Anyway, that was my quick post to update everyone, and the fourth part of Getting Started will be up soon, I've been very busy with classes starting back and helping move my fianceƩ.

Until next time,

Happy Hobbying!

Saturday, August 13, 2016

Getting Started With Warmachine/Hordes pt. 3: Warmachine Factions

Hi Everyone!

Sorry it's been a while, but I've had a hectic few weeks here at home and I've found myself barely having time to even open my computer, let alone write anything. (Moving sucks!) then I had the setback of having had the entire blog typed and losing it all in a saving mishap. But I've finally got it done, and ready for you to read it. 

So, without further ado, the Warmachine factions, broken down by play style to help you pick the right faction for you.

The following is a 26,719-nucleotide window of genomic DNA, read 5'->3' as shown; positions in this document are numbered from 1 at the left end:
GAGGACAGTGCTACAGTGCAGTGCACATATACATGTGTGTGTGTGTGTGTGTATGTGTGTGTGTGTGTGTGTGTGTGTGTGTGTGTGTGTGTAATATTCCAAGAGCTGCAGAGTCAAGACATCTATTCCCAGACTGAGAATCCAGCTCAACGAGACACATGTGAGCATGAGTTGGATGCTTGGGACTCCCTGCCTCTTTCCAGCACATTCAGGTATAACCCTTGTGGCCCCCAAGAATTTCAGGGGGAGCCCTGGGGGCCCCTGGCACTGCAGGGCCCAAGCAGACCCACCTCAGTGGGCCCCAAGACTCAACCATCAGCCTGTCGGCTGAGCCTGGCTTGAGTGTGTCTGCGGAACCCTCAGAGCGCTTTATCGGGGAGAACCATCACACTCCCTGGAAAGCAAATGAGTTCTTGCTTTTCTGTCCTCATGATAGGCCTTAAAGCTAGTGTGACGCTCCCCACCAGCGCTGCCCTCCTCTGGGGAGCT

1) Cygnar
Ahh, the Swans. Fighting enemies on all sides, Cygnar is forced into having the best technology possible.  Cygnar is a faction with a lot of options when it comes to the tabletop. Cygnar likes a combined arms approach, being able to hit at range very well and doing pretty good in melee. Cygnar Heavy jacks hit like a freight train, and their light jacks have a lot of options as well. Cygnar's biggest problem is dying, and they tend to make up for that with more defensive buffs. They also like electricity, so many things can do electrical attacks which can bounce to other people!

2) The Protectorate of Menoth
Ahh, the Menites. The crazy religious zealots that follow the Lawgiver Menoth and separated from Cygnar to create a theocracy and wage holy war. The Protectorate is all about denial. In fact, this is why my buddy Kris plays Menoth. For him, there is a great joy in being able to say "Nope, you can't do that." Menoth will shut you down, and they will survive. They have a strong theme of Fire, so many of their casters can put out the Fire continuous effect and keep it going. Menoth jacks tend to deal with many different threats. Units are more elite, and support units are the bread and butter of the Protectorate. 

3) Khador